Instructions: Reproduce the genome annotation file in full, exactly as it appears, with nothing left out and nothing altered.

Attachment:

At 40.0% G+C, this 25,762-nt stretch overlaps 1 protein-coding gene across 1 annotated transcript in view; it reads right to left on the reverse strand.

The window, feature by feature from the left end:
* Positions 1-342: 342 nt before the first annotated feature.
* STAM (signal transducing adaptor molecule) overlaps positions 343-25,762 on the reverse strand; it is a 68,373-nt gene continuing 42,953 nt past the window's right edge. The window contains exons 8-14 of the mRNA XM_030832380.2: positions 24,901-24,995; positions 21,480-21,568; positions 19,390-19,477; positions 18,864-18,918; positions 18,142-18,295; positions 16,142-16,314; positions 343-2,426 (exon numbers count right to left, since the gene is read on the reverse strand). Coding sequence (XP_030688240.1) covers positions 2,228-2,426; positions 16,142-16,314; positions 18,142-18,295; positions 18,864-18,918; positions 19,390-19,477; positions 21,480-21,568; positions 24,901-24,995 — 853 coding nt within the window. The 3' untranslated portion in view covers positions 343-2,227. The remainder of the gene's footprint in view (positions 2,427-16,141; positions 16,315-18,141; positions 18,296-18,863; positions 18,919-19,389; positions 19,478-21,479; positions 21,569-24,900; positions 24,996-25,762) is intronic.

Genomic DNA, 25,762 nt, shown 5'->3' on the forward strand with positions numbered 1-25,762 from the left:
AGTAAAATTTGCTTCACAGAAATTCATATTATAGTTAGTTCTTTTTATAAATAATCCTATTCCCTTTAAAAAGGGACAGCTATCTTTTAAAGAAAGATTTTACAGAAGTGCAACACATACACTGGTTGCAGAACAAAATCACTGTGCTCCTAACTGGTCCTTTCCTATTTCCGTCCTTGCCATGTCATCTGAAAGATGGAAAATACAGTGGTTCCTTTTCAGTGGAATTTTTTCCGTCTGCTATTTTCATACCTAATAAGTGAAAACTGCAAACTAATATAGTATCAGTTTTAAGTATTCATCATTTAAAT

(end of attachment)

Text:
At 40.0% G+C, this 25,762-nt stretch overlaps 1 protein-coding gene across 1 annotated transcript in view; it reads right to left on the reverse strand.

The window, feature by feature from the left end:
* Positions 1-342: 342 nt before the first annotated feature.
* STAM (signal transducing adaptor molecule) overlaps positions 343-25,762 on the reverse strand; it is a 68,373-nt gene continuing 42,953 nt past the window's right edge. The window contains exons 8-14 of the mRNA XM_030832380.2: positions 24,901-24,995; positions 21,480-21,568; positions 19,390-19,477; positions 18,864-18,918; positions 18,142-18,295; positions 16,142-16,314; positions 343-2,426 (exon numbers count right to left, since the gene is read on the reverse strand). Coding sequence (XP_030688240.1) covers positions 2,228-2,426; positions 16,142-16,314; positions 18,142-18,295; positions 18,864-18,918; positions 19,390-19,477; positions 21,480-21,568; positions 24,901-24,995 — 853 coding nt within the window. The 3' untranslated portion in view covers positions 343-2,227. The remainder of the gene's footprint in view (positions 2,427-16,141; positions 16,315-18,141; positions 18,296-18,863; positions 18,919-19,389; positions 19,478-21,479; positions 21,569-24,900; positions 24,996-25,762) is intronic.

Genomic DNA, 25,762 nt, shown 5'->3' on the forward strand with positions numbered 1-25,762 from the left:
AGTAAAATTTGCTTCACAGAAATTCATATTATAGTTAGTTCTTTTTATAAATAATCCTATTCCCTTTAAAAAGGGACAGCTATCTTTTAAAGAAAGATTTTACAGAAGTGCAACACATACACTGGTTGCAGAACAAAATCACTGTGCTCCTAACTGGTCCTTTCCTATTTCCGTCCTTGCCATGTCATCTGAAAGATGGAAAATACAGTGGTTCCTTTTCAGTGGAATTTTTTCCGTCTGCTATTTTCATACCTAATAAGTGAAAACTGCAAACTAATATAGTATCAGTTTTAAGTATTCATCATTTAAAT